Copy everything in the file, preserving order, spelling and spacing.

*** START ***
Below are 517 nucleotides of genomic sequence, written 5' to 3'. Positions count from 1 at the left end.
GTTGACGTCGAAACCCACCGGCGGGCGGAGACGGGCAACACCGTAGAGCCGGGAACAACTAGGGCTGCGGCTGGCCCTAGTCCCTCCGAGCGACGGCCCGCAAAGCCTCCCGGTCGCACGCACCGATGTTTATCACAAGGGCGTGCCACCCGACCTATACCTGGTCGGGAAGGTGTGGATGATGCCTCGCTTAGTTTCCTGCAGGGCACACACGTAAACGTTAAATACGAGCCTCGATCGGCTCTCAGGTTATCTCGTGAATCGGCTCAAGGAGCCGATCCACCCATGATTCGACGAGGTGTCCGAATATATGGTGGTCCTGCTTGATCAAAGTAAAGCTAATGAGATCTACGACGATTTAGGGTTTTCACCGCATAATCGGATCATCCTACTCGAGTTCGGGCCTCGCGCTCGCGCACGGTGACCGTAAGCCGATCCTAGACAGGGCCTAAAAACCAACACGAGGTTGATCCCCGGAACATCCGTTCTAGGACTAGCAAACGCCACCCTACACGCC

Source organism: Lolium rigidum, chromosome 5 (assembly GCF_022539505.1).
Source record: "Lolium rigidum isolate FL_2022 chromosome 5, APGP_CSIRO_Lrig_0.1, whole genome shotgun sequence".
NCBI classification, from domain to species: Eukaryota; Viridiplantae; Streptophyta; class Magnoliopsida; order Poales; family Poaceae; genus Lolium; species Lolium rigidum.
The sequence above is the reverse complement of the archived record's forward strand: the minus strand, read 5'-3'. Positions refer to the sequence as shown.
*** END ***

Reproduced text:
Below are 517 nucleotides of genomic sequence, written 5' to 3'. Positions count from 1 at the left end.
GTTGACGTCGAAACCCACCGGCGGGCGGAGACGGGCAACACCGTAGAGCCGGGAACAACTAGGGCTGCGGCTGGCCCTAGTCCCTCCGAGCGACGGCCCGCAAAGCCTCCCGGTCGCACGCACCGATGTTTATCACAAGGGCGTGCCACCCGACCTATACCTGGTCGGGAAGGTGTGGATGATGCCTCGCTTAGTTTCCTGCAGGGCACACACGTAAACGTTAAATACGAGCCTCGATCGGCTCTCAGGTTATCTCGTGAATCGGCTCAAGGAGCCGATCCACCCATGATTCGACGAGGTGTCCGAATATATGGTGGTCCTGCTTGATCAAAGTAAAGCTAATGAGATCTACGACGATTTAGGGTTTTCACCGCATAATCGGATCATCCTACTCGAGTTCGGGCCTCGCGCTCGCGCACGGTGACCGTAAGCCGATCCTAGACAGGGCCTAAAAACCAACACGAGGTTGATCCCCGGAACATCCGTTCTAGGACTAGCAAACGCCACCCTACACGCC

Source organism: Lolium rigidum, chromosome 5 (assembly GCF_022539505.1).
Source record: "Lolium rigidum isolate FL_2022 chromosome 5, APGP_CSIRO_Lrig_0.1, whole genome shotgun sequence".
NCBI classification, from domain to species: Eukaryota; Viridiplantae; Streptophyta; class Magnoliopsida; order Poales; family Poaceae; genus Lolium; species Lolium rigidum.
The sequence above is the reverse complement of the archived record's forward strand: the minus strand, read 5'-3'. Positions refer to the sequence as shown.